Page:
She slid her hip onto his desk and leaned in. “Someone robbed me.” She trailed a smooth red nail down the front of his tunic. “They took my lexicon.” She hooked her finger in the neckline of his tunic and gripped it. She stopped smiling, pulled him closer, and murmured, “They took my phoenix.”
She’d always wondered if undead could sweat. It looked like he wanted to.
“I, uh. Well. Damn.” His good eye shifted one way and then the other. “That’s lousy.”
She smiled again and made her voice soft and inviting. “It’s not half as bad as what I’m going to do to you if you don’t tell me who it was.”
He released a single, nervous laugh and she ignored the foul wave of his breath. “Why do you think I’d know?”
She kept smiling, confident in her warmth and softness. She saw him sway toward her, an unconscious reaction. “Manasseh,” she said without turning, her voice taking on dreamy properties. “Hurt him.”
Manasseh approached, putting the centipede between his teeth. Luudom followed, all teeth, and wagged his tail.
“Nothing fatal,” she warned, holding the now-struggling shopkeeper by the front of his tunic. She had some difficulty keeping him, but anger gave her strength.
“I’ll hold him.”
She turned to a grinning tauren, his shoulders massive in the small space, and stared. “Yes, you will.”
“Hi, Equil,” said Manasseh.
“Hey.” He got around the back of the desk and took Durell easily from her hold, pinning his arms back to give Manasseh full range.
Why do all tauren have to smell like wet dog? she mused, then focused on the shopkeeper. If she didn’t stay alert, Manasseh would get carried away and she’d never get her answers.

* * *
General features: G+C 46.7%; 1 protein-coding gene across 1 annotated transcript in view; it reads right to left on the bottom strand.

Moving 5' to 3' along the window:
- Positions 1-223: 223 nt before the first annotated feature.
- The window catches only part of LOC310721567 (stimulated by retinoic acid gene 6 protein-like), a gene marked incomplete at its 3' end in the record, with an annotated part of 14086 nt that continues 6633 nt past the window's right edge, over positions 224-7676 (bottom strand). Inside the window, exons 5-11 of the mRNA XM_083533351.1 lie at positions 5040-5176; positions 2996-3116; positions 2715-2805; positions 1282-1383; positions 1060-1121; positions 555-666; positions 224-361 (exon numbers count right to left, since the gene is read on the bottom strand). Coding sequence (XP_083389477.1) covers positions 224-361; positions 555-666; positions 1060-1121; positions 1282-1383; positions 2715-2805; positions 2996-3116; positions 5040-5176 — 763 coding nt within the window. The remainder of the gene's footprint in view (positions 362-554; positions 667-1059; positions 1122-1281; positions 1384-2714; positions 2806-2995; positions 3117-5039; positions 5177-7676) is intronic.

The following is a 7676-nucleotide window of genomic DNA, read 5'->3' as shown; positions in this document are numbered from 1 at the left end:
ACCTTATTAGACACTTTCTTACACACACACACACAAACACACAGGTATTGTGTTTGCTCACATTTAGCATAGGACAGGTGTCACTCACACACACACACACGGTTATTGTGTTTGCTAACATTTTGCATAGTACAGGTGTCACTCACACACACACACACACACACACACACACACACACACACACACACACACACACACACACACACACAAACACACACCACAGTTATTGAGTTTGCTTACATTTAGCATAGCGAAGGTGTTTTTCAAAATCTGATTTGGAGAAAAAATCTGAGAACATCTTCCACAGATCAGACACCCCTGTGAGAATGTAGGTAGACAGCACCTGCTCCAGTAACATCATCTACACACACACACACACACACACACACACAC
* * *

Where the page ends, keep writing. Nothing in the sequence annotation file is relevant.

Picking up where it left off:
“Now,” she said a few minutes later, when the screaming started to annoy her, “who did you tell about my lexicon?”
She glared at Manasseh. “When I speak, it means you stop.”
He picked a centipede leg out of his teeth. “You should have said so.”
His tauren friend just looked bored, though it was hard to tell on his heavy bovine features.
“Now.” She smiled and turned back to Durell, who moaned and shook his head. “We can be friends, or we can be enemies.”
Durell stared at his monocle on the desk. It had fallen off sometime during the torture. “I don’t know his name.” He gasped to breathe. “But I know where he’ll be.”
Once she had her information, she took Manasseh to the back to check the storage areas for any of her lost goods. She found her jewels and three lost tomes and returned to wave them under Durell’s nose. “These are mine,” she murmured.
“I . . . I didn’t know that. I didn’t know he’d rob you.”
She smiled and stroked the side of his face. “Of course you didn’t.”
“I know. And for that, I’m going to let you live. All I ask is that you contact me if someone brings you any more of my things. Yes?”
He nodded eagerly. “Yes.”
“Because my friends really want to kill you. And they’d be just as happy to do it later as now.”
The tauren flexed his muscles and Durell winced. “I understand.”
“That’s my boy.” She turned to Manasseh. “Wreck his shop.”
He grinned and produced a handful of fel fire, but Dustfire stopped him with a hand to his shoulder.
“Not starting with Durell. You there, take him outside and release him. We can come back and kill him if we need to.”
The tauren sighed. “This is the most boring fight I’ve ever been to.”
“Don’t worry.” She settled more firmly on Durell’s desk as Manasseh set the shop ablaze behind her. She picked up the monocle, wiped it off with a clean handkerchief, and tried it on. “We’ll have a massacre next.”
Part 4: Catacombs ---->